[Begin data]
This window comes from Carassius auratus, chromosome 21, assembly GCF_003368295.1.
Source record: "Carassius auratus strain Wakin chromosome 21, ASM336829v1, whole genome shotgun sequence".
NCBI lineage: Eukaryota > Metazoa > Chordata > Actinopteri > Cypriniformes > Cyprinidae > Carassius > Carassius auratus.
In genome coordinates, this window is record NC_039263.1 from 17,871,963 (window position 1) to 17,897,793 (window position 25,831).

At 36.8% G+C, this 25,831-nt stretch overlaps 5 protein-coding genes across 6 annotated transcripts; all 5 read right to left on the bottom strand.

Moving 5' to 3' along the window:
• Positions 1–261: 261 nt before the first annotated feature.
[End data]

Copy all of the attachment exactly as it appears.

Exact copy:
This window comes from Carassius auratus, chromosome 21, assembly GCF_003368295.1.
Source record: "Carassius auratus strain Wakin chromosome 21, ASM336829v1, whole genome shotgun sequence".
NCBI lineage: Eukaryota > Metazoa > Chordata > Actinopteri > Cypriniformes > Cyprinidae > Carassius > Carassius auratus.
In genome coordinates, this window is record NC_039263.1 from 17,871,963 (window position 1) to 17,897,793 (window position 25,831).

At 36.8% G+C, this 25,831-nt stretch overlaps 5 protein-coding genes across 6 annotated transcripts; all 5 read right to left on the bottom strand.

Moving 5' to 3' along the window:
• Positions 1–261: 261 nt before the first annotated feature.